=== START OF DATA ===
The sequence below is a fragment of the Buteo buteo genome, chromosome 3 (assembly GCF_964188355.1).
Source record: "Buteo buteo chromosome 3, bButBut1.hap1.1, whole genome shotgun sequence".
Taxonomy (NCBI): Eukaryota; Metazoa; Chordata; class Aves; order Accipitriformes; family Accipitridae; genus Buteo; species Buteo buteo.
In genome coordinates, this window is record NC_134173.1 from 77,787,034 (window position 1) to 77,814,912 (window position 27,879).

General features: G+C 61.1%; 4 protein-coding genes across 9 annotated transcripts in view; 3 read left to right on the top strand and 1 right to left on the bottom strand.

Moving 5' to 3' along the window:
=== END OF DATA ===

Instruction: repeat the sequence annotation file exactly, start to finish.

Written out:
The sequence below is a fragment of the Buteo buteo genome, chromosome 3 (assembly GCF_964188355.1).
Source record: "Buteo buteo chromosome 3, bButBut1.hap1.1, whole genome shotgun sequence".
Taxonomy (NCBI): Eukaryota; Metazoa; Chordata; class Aves; order Accipitriformes; family Accipitridae; genus Buteo; species Buteo buteo.
In genome coordinates, this window is record NC_134173.1 from 77,787,034 (window position 1) to 77,814,912 (window position 27,879).

General features: G+C 61.1%; 4 protein-coding genes across 9 annotated transcripts in view; 3 read left to right on the top strand and 1 right to left on the bottom strand.

Moving 5' to 3' along the window: